Measured by its capacity to endure, the Prussian nobility was the most successful in the modern history of continental Europe. Throughout the long vicissitudes of its history, this class--the Junkers--displayed a remarkable ability to adapt to new circumstances and maintain its own political power. Robert Berdahl presents a comprehensive interpretation of the tenacity of the Prussian nobles from the late eighteenth century until the revolution of 1848. At one level, he provides a richly detailed economic, social, and political history: the story of how the landowning nobility coped with changes in rural social relations after the emancipation of the serfs in 1807 and of how it survived the agrarian depression of the 1820s by the development of capitalist agriculture. At another level, he shows how the Junkers developed an ideology of conservatism that justified their control of a society that was becoming increasingly bourgeois.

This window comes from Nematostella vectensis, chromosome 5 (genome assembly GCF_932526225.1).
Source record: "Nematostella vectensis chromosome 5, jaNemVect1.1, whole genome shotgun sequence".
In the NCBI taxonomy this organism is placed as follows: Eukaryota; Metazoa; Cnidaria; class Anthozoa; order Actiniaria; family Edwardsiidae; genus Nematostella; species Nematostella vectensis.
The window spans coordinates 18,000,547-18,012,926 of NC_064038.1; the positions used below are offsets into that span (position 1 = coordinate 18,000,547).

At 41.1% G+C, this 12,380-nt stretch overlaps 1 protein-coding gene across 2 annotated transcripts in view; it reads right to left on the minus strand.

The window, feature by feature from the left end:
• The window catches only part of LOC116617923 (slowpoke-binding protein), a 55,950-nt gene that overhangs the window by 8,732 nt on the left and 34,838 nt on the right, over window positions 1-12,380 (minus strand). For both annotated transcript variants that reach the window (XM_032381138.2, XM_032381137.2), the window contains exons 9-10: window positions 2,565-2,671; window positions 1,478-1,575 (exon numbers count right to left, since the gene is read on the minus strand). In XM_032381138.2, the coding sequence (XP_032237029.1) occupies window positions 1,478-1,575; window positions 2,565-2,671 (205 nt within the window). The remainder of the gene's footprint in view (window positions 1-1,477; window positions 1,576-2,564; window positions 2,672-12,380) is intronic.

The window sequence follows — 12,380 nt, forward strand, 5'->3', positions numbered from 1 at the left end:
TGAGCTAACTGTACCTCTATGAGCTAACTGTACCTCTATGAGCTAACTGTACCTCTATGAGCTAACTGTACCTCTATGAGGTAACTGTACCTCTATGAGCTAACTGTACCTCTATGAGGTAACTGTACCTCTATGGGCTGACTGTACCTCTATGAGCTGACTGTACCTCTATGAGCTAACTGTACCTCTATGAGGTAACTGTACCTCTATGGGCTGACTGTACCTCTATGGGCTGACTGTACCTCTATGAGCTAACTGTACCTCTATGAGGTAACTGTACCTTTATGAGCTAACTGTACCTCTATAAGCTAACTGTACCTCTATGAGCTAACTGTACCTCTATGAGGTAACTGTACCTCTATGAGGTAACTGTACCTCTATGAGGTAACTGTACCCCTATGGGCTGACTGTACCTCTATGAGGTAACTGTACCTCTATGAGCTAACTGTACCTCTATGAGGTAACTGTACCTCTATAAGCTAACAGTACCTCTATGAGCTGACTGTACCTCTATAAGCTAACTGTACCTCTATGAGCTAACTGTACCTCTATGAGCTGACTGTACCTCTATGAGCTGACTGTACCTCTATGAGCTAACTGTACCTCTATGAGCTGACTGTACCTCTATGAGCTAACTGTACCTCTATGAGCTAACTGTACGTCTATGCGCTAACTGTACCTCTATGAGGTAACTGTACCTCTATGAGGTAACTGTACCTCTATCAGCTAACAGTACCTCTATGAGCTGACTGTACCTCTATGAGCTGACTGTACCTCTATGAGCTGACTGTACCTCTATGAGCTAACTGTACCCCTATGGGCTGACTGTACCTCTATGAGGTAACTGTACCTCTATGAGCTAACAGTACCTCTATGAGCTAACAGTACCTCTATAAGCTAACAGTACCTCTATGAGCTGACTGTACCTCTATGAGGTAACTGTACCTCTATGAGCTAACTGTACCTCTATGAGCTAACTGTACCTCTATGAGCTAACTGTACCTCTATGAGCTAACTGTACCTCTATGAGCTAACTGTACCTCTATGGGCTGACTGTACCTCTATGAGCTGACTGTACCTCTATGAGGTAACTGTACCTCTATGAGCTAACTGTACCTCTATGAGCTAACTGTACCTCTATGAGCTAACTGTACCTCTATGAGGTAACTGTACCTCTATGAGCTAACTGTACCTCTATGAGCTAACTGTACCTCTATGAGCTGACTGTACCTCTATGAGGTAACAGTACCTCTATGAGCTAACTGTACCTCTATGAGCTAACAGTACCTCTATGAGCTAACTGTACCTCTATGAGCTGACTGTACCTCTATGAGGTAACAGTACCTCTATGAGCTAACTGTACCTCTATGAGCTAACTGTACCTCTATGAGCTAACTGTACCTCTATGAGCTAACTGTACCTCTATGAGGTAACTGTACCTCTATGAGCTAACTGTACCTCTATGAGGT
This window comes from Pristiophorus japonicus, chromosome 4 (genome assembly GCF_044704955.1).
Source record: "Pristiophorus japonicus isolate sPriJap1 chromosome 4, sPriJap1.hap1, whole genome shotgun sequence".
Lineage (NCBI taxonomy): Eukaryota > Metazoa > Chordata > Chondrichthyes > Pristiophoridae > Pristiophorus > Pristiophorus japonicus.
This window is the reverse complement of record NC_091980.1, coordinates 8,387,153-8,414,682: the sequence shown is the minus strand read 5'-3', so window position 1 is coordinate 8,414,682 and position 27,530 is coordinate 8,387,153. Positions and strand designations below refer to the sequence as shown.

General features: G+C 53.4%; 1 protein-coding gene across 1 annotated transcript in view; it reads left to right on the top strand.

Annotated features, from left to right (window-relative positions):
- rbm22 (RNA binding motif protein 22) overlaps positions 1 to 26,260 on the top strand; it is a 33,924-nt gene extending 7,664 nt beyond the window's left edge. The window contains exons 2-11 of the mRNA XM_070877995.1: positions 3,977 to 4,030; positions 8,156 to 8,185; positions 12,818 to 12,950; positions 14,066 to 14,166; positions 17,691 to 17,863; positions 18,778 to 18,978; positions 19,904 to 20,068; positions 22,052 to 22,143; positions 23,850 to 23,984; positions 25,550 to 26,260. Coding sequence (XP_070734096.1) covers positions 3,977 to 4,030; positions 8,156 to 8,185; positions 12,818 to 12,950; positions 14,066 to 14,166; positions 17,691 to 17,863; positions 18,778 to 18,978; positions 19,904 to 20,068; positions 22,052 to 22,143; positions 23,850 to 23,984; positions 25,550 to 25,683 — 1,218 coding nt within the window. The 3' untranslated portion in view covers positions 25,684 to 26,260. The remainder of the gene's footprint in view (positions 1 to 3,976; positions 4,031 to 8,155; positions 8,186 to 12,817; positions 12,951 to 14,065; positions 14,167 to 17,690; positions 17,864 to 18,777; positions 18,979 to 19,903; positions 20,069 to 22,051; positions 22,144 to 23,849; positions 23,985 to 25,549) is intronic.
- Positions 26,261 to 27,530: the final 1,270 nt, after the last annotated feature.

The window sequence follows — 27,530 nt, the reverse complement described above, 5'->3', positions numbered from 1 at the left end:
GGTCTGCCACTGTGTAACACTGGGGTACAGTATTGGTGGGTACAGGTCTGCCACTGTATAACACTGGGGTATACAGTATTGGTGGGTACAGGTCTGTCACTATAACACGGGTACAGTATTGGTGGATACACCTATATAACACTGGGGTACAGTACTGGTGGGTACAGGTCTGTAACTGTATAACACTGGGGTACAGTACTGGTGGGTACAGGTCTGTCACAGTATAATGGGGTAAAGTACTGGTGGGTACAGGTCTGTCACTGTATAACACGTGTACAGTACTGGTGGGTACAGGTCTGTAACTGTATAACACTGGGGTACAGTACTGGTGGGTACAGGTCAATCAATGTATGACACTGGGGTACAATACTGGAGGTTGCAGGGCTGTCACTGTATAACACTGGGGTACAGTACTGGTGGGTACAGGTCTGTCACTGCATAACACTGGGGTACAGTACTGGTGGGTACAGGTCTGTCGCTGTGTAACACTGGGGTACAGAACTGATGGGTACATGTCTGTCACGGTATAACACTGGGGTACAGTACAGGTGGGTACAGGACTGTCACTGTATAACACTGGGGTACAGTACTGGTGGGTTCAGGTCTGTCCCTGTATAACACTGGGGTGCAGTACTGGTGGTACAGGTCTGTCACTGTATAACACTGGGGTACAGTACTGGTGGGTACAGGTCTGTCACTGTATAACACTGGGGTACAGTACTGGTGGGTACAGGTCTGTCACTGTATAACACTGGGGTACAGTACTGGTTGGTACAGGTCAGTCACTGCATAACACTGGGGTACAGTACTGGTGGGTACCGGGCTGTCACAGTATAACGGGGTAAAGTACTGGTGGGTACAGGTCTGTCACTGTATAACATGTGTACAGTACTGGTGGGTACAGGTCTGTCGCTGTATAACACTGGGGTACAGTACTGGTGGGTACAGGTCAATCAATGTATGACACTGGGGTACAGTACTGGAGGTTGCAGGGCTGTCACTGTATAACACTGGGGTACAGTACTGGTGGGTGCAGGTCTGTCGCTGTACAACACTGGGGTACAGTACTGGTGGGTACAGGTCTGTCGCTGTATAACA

The domination of society by members of the nobility was traditionally supported by their experience in governing landed estates and particularly by the imagery of paternalism. Capitalist agriculture undermined the old landlord-peasant relations, but the nobility continued to exploit paternalistic images of domination.
Originally published in 1988.
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